Myanmar's military killed at least 64 protesters on Saturday, on the annual National Armed Forces Day, said

Myanmar Now

news agency

and eyewitnesses.

One of the victims was a five-year-old boy.

It was precisely on this military holiday that the pro-democratic opponents of the coup had asked their fellow citizens to take to the streets again en masse.

What's going on in Myanmar again?

  • The army in Myanmar staged a coup on Feb. 1, seizing power in the country at the expense of the government.

  • The military claims that the elections (in which the military-backed party lost) were unfair.

    Government leader Aung San Suu Kyi was arrested.

  • According to observers, the polls were indeed fair.

  • Since the coup, the Myanmarese have taken to the streets to express their dissatisfaction with the military junta.

    The military is responding more and more violently to the protests.

The army carried out several raids early on Saturday morning (local time) in an attempt to nip the protest in the bud.

In addition to the sixty deaths, at least ten were injured.

"They kill us as if we were birds or chickens, even at home," said an eyewitness.

"But we will continue to protest until the junta gives up."

The rulers already warned on Friday that troops could shoot protesters in the head or in the back.

At least 320 activists have been killed so far in clashes with the armed forces, a local organization reported earlier Friday.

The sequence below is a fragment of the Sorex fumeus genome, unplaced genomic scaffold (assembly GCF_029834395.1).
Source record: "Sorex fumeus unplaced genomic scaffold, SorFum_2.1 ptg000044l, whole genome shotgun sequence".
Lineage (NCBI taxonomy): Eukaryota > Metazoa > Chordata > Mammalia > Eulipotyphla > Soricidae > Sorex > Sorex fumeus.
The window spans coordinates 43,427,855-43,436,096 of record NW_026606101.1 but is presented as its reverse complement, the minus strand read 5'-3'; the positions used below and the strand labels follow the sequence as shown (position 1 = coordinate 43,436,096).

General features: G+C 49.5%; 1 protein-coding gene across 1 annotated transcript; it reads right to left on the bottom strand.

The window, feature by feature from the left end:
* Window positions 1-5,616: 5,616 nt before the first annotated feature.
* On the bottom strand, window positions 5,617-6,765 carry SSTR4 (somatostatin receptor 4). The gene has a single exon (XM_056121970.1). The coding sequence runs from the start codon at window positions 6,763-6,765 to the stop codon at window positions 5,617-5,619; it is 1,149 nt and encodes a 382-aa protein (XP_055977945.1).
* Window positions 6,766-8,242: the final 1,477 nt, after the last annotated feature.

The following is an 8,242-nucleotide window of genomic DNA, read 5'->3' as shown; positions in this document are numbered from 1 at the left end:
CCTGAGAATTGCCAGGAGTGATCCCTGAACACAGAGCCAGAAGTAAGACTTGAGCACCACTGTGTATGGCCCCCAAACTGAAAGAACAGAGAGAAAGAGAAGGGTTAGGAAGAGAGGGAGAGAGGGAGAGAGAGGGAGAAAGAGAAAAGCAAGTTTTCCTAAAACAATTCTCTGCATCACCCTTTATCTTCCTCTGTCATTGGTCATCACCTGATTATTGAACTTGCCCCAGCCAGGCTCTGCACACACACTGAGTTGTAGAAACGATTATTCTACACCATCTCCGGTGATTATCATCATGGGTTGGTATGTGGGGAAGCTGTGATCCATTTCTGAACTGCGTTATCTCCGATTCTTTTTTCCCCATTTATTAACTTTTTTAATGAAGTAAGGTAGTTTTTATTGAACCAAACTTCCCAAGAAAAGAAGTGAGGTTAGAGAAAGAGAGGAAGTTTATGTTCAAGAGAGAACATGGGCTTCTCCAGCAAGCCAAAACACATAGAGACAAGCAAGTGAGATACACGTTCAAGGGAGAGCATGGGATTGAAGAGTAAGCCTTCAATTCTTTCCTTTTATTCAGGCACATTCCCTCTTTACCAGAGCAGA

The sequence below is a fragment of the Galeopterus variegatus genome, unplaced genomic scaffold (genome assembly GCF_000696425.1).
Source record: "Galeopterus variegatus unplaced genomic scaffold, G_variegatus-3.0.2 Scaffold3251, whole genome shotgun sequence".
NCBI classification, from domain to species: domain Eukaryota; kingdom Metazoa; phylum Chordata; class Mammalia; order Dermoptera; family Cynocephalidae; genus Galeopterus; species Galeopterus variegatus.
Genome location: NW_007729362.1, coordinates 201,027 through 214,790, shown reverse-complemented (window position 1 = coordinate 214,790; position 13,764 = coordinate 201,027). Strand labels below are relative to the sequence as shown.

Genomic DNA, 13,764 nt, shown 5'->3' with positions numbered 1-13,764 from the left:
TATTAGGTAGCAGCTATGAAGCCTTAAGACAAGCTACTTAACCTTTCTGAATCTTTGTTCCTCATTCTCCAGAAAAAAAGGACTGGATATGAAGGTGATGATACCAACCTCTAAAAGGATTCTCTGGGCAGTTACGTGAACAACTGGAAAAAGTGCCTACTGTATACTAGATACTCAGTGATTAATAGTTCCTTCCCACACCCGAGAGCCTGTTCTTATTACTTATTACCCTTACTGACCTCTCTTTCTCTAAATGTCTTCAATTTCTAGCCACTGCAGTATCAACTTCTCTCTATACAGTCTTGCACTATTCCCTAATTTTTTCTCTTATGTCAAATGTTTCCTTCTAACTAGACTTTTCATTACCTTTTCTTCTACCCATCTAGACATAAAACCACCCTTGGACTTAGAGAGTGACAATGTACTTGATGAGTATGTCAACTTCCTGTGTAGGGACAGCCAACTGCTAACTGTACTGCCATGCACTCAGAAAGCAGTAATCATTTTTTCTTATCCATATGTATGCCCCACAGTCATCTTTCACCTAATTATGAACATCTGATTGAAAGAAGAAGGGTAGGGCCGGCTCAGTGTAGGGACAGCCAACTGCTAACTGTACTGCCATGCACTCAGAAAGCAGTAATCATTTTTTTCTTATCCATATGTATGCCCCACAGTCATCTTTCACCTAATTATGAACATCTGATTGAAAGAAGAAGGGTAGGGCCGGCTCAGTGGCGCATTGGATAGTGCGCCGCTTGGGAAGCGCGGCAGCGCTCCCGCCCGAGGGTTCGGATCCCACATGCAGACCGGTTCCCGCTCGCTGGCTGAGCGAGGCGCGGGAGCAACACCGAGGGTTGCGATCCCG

At least 25 percent of the dead died from shots to the head, leading to suspicion that they were targeted.


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'Acts of terrorism are unacceptable'

While troops carried torches and flags and marched alongside army vehicles, junta leader General Min Aung Hlaing again defended the coup and vowed to return power after new elections.

He pointed out that "acts of terrorism that could be detrimental to the peace and security of the state" are unacceptable.

The military holiday, which commemorates the beginning of local resistance to the Japanese occupation during World War II, is usually accompanied by a military parade attended by foreign officers and diplomats.

However, the junta has struggled to gain international recognition since taking control of Myanmar and said eight international delegations attended the parade on Saturday.

Below that would be China and Russia.

See also: What do we know about the coup in Myanmar?